SHOOTING IMPROVEMENT AND MECHANICS

Last night Lebron James scored 61 points against the Charlotte Bobcats. A great accomplishment but it was against the Bobcats who have now given up 60 plus points to two players this season (Carmelo Anthony being the other). What I believe was the most impressive part about his scoring rampage was that Lebron made 8 three pointers in this game.

 

Lebron James has improved his shooting percentage each season he has been in the league. His biggest weakness has become one of his biggest strengths. Does that sound familiar? Does anyone else come to mind that followed the same path? Try Michael Jordan. I believe any player can improve in shooting and James and Jordan are two perfect examples.

 

The problem that I encounter on my never ending shooting journey is that I come across quite a few coaches, players and parents that don’t believe a player can improve in shooting accuracy. I have actually heard high school and college coaches utter, “My kids can’t get better in shooting.”

 

How can these coaches have come to this conclusion? The only thing I can believe is that these coaches have never seen one of their players noticeably improve. If you don’t see it happen, then you won’t believe it can happen.

 

Shooting improvement can happen and it doesn’t take skilled athletes like MJ and King James for this to occur. The key to shooting improvement is not all about reps as many believe, but it is more about the quality of the reps.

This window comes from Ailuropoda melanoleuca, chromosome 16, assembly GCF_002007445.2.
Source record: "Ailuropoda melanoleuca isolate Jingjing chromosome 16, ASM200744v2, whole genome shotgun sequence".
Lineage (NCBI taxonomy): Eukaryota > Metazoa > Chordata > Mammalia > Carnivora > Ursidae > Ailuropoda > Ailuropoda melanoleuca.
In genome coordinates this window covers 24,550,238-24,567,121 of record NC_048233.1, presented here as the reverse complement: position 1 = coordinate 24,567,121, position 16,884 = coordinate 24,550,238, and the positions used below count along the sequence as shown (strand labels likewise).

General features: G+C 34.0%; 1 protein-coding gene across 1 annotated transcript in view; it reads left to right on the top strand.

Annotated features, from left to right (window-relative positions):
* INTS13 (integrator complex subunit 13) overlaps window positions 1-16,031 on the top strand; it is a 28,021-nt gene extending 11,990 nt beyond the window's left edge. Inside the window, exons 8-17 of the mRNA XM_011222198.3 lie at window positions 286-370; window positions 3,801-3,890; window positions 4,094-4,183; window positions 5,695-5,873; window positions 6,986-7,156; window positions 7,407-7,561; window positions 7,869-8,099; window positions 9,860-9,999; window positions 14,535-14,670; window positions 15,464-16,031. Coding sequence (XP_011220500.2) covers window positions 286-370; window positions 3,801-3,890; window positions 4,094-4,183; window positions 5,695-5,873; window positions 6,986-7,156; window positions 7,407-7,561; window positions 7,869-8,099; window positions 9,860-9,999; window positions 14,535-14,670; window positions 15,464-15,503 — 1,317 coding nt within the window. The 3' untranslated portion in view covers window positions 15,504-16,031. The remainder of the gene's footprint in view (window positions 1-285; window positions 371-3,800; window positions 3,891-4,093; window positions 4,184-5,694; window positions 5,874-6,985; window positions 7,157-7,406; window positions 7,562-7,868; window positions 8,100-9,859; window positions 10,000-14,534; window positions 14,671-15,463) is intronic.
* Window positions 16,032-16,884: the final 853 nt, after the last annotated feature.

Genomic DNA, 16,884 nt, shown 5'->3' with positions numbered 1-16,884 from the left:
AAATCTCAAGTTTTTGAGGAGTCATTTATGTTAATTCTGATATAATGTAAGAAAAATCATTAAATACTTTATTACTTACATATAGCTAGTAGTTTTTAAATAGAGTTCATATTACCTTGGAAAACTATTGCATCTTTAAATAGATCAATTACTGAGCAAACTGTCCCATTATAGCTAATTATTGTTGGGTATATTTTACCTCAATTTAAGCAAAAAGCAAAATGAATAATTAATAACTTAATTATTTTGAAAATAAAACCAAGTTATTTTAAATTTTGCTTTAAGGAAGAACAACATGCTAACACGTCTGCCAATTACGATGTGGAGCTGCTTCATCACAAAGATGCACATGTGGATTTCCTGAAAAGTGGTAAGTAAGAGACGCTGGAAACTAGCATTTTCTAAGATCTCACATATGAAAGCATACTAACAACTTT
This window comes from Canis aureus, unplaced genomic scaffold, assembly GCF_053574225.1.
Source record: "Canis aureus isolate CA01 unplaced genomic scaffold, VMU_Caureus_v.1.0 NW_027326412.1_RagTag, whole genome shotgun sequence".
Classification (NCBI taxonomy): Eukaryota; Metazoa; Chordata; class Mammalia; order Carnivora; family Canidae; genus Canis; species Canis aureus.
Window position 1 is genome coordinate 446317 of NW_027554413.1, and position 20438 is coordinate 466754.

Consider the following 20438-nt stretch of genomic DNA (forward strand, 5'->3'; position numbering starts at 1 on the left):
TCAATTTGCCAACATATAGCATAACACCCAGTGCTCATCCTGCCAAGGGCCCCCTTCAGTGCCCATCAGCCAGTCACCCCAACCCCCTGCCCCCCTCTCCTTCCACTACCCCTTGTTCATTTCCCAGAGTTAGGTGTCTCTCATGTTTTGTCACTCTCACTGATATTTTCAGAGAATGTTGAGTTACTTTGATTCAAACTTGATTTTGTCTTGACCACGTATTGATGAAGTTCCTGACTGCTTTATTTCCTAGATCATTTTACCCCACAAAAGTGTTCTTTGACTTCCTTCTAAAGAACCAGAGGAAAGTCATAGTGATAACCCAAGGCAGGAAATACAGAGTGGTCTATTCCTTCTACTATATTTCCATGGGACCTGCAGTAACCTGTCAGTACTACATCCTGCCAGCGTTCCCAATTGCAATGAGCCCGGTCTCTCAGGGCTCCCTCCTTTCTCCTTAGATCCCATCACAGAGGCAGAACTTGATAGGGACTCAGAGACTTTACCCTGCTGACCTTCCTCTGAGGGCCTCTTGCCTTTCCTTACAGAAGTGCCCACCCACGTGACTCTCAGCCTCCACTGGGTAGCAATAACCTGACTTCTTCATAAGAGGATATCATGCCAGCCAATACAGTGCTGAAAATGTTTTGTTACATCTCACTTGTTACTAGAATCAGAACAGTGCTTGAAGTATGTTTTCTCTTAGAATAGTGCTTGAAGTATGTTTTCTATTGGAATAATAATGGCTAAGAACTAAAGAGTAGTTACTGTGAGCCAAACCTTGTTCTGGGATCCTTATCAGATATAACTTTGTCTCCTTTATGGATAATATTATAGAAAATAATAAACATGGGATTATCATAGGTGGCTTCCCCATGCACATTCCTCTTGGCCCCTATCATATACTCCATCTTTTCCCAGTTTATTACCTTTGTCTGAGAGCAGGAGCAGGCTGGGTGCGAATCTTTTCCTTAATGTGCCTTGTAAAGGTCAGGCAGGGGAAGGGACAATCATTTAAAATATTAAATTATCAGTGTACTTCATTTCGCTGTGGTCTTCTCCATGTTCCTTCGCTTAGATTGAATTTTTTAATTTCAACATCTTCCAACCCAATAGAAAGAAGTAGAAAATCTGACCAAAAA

Let’s face it, we have all had players or seen players that practice a lot on their own, but struggle with shooting. Why? I truly believe it is about shooting mechanics.

 

The body needs to work together at all times. It’s just not in basketball but all sports. To hit a baseball or to pitch a baseball you need the correct body mechanics. Same thing could be said for softball, throwing a football, track and field and golf.

 

Any coach that says, “To be a good shooter, you just go out and shoot” does not understand anything regarding kinesiology. For some coaches the word kinesiology is a word they have heard before, but don’t understand what it means. Others look at kinesiology as a “hocus pocus” term up there with witch doctors and chiropractors (by the way I like chiropractors).

 

I believe shooting truly is about kinesiology-the scientific study of movement. The more fluid your movements become, the less tension will occur in your body.

 

Becoming a great shooter really starts with proper mechanics. When you look at Lebron’s or Jordan’s shots early in their careers you will notice that their mechanics changed greatly. So can players improve in shooting noticeably? Of course they can. It does take time, reps, but most of all it is about mechanics.

 

Let’s have Michael Jordan have the last words on this subject: “You can practice shooting eight hours a day, but if your technique is wrong, then all you become is very good at shooting the wrong way. Get the fundamentals down and the level of everything you do will rise.” Pretty good quote from a pretty good player.